What is most valuable?
RDS, Conferencing, VoIP and IM are the most valuable features.
The Remote Desktop Sharing (RDS): It allows the users to share the desktop during a collaboration session. This feature gained popularity with our users whilst assisting others or working on a document together.
Conferencing: The ability to host conference calls with multiple users and bring in mobile users or other participants on the click of a button proved superior. All the users, now, have conferencing space which is readily available on a moments notice. Scheduled meetings which are tightly integrated with Microsoft Outlook means the users spend less time organizing meetings; where the users needed to call the support team to book boardrooms or book conferencing resources, this is all now integrated with Outlook. Anyone can now do this easily without engaging with support desks or engaging conferencing of the support teams.
VoIP: The ability to call any user without incurring any charges. Since introducing Microsoft Lync, our users can now call other Lync users in other organizations. Our system is equipped with PSTN calling, which has allowed the users to make calls to PSTN from anywhere in the world. It has introduced flexibility in the way we work. We, now, have our users working on the road all the time and they can call/be called on their Skype number anytime-anywhere.
How has it helped my organization?
We have used Microsoft products and this product is tightly integrated in the Microsoft ecosystem. Everyone in the company uses some aspect of this product.
What needs improvement?
Conferencing and interoperability need to be improved.
The biggest challenge has been seen in terms of interoperability with the other vendors. Microsoft chose standards which are freely available to minimize their costs. This decision means other vendors cannot integrate with Skype because they are using licensed technologies. Conferences on Microsoft cannot be joined to conferences from other vendors; no collaboration across technologies. That means gateways that allow Skype to communicate with other conferencing systems are required. These gateways usually come with limitations on what you can/can't do during a conference. Adding gateways means spending more money without a guarantee that everything will work as intended. It, also, complicates the solution to provide all services.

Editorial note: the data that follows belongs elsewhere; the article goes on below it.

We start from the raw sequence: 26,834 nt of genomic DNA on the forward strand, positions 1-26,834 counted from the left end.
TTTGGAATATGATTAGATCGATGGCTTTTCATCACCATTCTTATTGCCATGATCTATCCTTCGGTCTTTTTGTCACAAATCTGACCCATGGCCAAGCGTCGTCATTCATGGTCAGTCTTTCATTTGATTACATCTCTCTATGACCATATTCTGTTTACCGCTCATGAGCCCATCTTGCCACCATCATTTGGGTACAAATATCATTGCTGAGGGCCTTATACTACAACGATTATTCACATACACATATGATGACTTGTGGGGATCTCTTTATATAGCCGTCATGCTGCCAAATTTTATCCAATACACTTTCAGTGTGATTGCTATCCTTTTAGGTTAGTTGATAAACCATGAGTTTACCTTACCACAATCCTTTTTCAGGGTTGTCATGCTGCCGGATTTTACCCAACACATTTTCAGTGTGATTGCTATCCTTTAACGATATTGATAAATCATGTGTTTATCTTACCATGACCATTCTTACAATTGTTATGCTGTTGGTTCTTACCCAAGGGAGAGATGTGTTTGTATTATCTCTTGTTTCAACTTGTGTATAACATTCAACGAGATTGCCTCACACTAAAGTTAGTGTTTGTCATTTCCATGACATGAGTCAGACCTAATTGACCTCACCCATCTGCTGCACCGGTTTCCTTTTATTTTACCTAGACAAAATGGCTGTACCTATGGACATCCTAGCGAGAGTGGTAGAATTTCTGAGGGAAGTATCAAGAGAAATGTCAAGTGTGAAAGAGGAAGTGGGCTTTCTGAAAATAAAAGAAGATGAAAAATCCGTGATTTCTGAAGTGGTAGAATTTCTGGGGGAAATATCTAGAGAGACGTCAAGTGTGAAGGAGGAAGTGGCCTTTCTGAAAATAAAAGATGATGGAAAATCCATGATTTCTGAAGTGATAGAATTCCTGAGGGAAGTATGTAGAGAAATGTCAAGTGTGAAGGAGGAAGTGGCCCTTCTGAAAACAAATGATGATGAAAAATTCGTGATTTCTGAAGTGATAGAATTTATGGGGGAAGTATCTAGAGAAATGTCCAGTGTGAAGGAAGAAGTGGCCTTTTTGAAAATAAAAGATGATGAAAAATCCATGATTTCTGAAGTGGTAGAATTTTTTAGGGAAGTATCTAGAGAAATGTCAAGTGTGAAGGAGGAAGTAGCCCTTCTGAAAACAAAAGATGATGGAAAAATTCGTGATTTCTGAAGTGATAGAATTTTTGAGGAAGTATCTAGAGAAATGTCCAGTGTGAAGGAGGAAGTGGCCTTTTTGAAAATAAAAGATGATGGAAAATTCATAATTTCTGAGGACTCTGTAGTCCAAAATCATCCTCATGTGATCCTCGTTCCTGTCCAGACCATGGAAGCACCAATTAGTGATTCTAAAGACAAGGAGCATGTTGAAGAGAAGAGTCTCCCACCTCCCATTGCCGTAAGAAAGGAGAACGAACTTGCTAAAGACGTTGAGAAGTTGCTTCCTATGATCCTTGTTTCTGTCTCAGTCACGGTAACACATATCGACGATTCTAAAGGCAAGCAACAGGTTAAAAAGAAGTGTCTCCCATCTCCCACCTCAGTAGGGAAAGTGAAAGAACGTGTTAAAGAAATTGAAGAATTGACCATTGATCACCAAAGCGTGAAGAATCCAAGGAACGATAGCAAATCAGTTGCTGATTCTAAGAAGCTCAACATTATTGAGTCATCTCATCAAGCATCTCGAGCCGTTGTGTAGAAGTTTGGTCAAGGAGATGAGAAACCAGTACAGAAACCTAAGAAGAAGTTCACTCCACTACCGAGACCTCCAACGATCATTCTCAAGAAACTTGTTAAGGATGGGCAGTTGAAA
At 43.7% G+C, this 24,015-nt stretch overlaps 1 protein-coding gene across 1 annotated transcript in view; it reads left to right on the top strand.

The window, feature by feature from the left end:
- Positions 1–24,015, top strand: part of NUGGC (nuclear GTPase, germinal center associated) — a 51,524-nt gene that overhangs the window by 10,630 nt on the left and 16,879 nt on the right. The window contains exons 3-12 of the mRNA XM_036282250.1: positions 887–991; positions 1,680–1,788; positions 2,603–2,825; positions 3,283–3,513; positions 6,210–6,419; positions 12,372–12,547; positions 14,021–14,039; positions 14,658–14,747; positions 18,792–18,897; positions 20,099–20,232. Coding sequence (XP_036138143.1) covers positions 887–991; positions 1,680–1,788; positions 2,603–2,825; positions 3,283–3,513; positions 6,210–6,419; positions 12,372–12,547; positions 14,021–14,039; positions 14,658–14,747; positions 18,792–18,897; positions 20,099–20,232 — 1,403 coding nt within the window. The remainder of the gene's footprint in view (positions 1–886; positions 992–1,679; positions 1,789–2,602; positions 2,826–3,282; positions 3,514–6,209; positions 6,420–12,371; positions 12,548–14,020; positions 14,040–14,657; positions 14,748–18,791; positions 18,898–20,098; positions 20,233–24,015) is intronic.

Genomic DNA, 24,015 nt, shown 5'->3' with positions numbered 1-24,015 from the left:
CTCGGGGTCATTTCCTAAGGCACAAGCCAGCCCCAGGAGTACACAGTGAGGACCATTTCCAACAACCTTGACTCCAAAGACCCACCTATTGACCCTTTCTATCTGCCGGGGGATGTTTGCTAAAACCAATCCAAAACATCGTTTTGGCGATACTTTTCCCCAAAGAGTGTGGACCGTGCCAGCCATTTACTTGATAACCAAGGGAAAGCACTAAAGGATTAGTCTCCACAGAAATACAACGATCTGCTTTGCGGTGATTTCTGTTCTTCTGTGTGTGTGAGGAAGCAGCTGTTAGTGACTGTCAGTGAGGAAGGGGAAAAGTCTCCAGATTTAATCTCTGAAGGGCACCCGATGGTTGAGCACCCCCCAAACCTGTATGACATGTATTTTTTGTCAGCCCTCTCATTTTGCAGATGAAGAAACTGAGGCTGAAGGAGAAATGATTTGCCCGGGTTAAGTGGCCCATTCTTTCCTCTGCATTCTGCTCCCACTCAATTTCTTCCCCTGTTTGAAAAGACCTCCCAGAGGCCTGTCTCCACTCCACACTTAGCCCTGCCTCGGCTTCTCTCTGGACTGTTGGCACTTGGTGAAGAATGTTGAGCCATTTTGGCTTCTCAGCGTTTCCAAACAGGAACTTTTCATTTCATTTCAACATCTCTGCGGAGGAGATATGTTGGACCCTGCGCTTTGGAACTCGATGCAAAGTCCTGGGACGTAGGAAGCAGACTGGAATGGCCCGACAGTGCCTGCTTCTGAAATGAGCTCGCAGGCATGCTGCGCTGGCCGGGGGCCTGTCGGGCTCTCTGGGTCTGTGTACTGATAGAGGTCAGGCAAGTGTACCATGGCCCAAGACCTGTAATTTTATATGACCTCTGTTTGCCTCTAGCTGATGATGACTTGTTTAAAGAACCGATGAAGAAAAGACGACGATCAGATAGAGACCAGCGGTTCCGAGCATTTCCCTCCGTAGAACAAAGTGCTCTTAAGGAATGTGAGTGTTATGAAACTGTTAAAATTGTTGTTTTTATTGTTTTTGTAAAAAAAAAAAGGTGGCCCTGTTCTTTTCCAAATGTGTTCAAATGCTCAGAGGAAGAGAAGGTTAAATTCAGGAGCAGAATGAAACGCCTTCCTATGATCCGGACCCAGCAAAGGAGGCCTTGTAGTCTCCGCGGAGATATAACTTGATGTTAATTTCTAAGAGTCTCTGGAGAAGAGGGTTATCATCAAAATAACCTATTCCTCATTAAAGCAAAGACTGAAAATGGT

Luckily, there are vendors who have risen to fill this gap, vendors such as Pexip and Acano. Fortunately or unfortunately, Acano was acquired by Cisco. These gateways allow Microsoft Skype to communicate with any conferencing systems without losing any functionality.
For how long have I used the solution?
I have used this solution for eight years.
What do I think about the stability of the solution?
What do I think about the scalability of the solution?
Scalability is good so far. We just added more servers to meet our needs.
How is customer service and technical support?
I would rate the technical support an eight out of 10.
How was the initial setup?
The setup was straightforward.
What's my experience with pricing, setup cost, and licensing?
Business Enterprise Voice provides the most pain for pricing.
What other advice do I have?
QoS and ample bandwidth are a must. Virtualization can be a source of pain, i.e., if it is not implemented as per the requirements from Microsoft.